Optimal implant densities and configurations for thoracic spine instrumentation to treat adolescent idiopathic scoliosis remain unknown. The objective was to computationally assess the biomechanical effects of implant distribution on 3D curve correction and bone-implant forces.Methods:
3D patient-specific biomechanical spine models based on a multibody dynamic approach were created for 9 Lenke 1 patients who underwent posterior instrumentation (main thoracic Cobb: 43°–70°). For each case, a factorial design of experiments was used to generate 128 virtual implant configurations representative of existing implant patterns used in clinical practice. All instances except implant configuration were the same for each surgical scenario simulation.Findings:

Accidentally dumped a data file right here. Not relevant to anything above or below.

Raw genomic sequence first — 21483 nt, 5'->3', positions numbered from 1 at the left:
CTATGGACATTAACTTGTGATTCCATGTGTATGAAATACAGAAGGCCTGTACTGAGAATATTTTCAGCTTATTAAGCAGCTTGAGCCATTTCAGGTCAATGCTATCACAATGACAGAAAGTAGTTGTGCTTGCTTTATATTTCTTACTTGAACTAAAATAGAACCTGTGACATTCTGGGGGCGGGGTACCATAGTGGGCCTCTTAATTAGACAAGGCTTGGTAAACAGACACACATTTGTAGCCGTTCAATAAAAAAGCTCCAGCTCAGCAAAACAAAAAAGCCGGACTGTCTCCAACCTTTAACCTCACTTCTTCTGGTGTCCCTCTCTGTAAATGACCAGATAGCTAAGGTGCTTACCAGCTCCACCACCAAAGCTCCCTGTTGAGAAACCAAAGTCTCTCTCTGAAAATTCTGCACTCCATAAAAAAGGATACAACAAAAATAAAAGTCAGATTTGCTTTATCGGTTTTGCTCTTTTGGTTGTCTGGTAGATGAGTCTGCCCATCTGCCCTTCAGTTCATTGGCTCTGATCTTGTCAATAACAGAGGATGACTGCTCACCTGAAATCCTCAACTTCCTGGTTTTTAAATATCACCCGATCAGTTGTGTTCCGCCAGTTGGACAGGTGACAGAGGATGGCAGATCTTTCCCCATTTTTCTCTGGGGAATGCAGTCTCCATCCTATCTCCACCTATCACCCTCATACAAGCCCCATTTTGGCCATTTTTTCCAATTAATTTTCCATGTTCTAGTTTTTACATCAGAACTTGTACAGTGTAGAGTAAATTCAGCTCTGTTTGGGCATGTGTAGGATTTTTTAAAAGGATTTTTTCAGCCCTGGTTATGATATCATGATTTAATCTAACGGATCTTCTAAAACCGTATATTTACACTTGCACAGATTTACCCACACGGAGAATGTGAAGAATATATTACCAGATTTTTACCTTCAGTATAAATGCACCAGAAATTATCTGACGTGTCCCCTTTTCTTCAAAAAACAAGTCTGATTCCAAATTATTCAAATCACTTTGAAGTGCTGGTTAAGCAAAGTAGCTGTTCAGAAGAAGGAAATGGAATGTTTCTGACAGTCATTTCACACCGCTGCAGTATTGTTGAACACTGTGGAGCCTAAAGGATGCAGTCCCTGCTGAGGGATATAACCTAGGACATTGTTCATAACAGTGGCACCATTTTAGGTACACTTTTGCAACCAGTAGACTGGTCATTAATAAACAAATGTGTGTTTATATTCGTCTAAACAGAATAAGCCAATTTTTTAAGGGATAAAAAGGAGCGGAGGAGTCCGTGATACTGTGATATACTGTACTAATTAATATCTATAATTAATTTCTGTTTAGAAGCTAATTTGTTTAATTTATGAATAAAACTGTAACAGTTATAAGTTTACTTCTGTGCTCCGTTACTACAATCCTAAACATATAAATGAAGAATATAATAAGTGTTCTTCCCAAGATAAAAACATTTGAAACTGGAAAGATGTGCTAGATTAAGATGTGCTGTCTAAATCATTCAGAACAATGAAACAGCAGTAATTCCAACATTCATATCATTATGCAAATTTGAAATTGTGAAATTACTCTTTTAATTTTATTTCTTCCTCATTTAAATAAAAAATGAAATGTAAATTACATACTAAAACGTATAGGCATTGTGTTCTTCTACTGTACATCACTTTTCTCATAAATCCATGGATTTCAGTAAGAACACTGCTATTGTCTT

Simulation of the 128 implant configurations scenarios (mean implant density = 1.32, range: 0.73–2) revealed differences of 2° to 10° in Cobb angle correction, 2° to 7° in thoracic kyphosis and 2° to 7° in apical vertebral rotation. The use of more implants, at the concave side only, was associated with higher Cobb angle correction (r = − 0.41 to − 0.90). Increased implant density was associated with higher apical vertebral rotation correction for seven cases (r = − 0.20 to − 0.48). It was also associated with higher bone-screw forces (r = 0.22 to 0.64), with an average difference between the least and most constrained instrumentation constructs of 107 N per implant at the end of simulated instrumentation.Interpretation:
Low-density constructs, with implants mainly placed on the concave side, resulted in similar simulated curve correction as the higher-density patterns. Increasing the number of implants allows for only limited improvement of 3D correction and overconstrains the instrumentation construct, resulting in increased forces on the implants.